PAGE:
Purpose of the UPS
The Absolute Limits – VA & W
Sine Wave, Square Wave and Co.
Your UPS will have a Surge protected side and a Battery backed side. Your computer and monitor goes in the battery side so they’ll have power when there’s a black out. Your laser printer must NEVER go into the battery side since it draws too much power and will drain the battery flat
For that matter, anything that drains a lot of power should never go on the battery side. This includes space heaters, photocopiers, hair driers, appliances, etc.
Even if the devices you use are reasonable, fight the temptation to plug in everything into the battery side. Plug in only what is absolutely necessary (i.e., the computer, the screen and the switch if there’s one).
UPS Best Practices
You don’t have to test every week but it would be worth checking up on the UPS every other month or three to make sure nothing has gone wrong in the meantime. Someone may have plugged in a space heater unbeknownst to you and drained the battery sufficiently that it no longer hold much of a charge.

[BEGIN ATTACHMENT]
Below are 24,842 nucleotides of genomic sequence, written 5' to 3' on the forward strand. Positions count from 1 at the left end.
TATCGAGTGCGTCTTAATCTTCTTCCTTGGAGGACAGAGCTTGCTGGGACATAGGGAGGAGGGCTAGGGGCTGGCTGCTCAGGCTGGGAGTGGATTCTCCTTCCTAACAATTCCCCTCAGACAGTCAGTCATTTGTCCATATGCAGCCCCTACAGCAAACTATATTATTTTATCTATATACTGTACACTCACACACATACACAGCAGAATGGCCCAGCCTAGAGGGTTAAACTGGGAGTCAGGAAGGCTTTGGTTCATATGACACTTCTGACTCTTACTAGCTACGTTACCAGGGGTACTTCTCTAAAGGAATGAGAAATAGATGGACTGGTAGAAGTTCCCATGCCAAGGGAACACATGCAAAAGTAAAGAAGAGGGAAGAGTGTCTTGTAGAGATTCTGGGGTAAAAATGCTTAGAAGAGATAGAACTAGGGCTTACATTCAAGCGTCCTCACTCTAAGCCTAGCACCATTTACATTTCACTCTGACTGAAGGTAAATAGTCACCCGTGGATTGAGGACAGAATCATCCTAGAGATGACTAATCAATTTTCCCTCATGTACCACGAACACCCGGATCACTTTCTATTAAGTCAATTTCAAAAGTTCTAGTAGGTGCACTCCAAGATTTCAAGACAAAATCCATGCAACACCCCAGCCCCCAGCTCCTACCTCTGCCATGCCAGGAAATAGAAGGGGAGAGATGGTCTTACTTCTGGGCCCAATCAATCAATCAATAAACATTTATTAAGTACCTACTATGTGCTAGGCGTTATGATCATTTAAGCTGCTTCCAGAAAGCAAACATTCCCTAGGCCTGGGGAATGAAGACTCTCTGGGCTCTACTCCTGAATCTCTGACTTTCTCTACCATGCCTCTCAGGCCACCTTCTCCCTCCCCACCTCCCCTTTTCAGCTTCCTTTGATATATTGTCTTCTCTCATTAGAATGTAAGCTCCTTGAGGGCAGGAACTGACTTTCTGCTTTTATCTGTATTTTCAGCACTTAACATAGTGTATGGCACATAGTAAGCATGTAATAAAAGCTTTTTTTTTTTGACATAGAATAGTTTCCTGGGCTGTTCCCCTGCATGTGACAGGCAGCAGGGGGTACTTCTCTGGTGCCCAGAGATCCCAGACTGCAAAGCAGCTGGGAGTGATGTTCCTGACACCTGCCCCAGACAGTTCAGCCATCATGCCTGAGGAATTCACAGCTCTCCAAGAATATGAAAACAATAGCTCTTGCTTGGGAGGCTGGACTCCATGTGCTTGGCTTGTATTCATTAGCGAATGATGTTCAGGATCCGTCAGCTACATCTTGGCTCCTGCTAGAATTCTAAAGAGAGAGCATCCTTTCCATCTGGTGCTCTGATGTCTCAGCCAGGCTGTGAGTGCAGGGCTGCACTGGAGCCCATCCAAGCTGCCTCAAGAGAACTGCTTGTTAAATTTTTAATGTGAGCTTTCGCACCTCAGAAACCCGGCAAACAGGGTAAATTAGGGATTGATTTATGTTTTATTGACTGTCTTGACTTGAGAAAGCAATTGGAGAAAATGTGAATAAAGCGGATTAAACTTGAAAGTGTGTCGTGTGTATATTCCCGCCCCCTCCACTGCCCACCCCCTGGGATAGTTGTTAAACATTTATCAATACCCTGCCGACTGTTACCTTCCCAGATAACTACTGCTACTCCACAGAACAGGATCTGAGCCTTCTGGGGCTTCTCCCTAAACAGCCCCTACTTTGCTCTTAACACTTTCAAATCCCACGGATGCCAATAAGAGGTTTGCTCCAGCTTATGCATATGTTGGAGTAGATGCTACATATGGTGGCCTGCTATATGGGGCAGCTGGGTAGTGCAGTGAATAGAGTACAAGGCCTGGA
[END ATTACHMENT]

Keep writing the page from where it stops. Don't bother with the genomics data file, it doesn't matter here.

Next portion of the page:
You will need to connect the provided USB cable as well. The software will automatically shutdown/hibernate your computer when the power goes out. This is invaluable for if you’re not at your desk when the power goes out.
Even if you’re lucky, the battery in your UPS will need to be replace at around 3 years. If your battery gets triggered often, whether because of brownouts or blackouts, the battery life-expectancy will plummet (down to almost no battery time after a year in some cases!). Some UPS software packages will warn when to replace the battery but regular testing is the best way to be sure.
You can calculate the minimum VA requirement by multiplying the current rating by the voltage (typically 120V). So a 5A device would need at least 600VA. It won’t need it continuously but only at its absolute peak.
It is probably better to aim for the Power (W) rating instead (the VA rating generally is much higher) because power factors are rarely as bad as 0.6. If your electronics draw up to 300W, then look for a 600W UPS.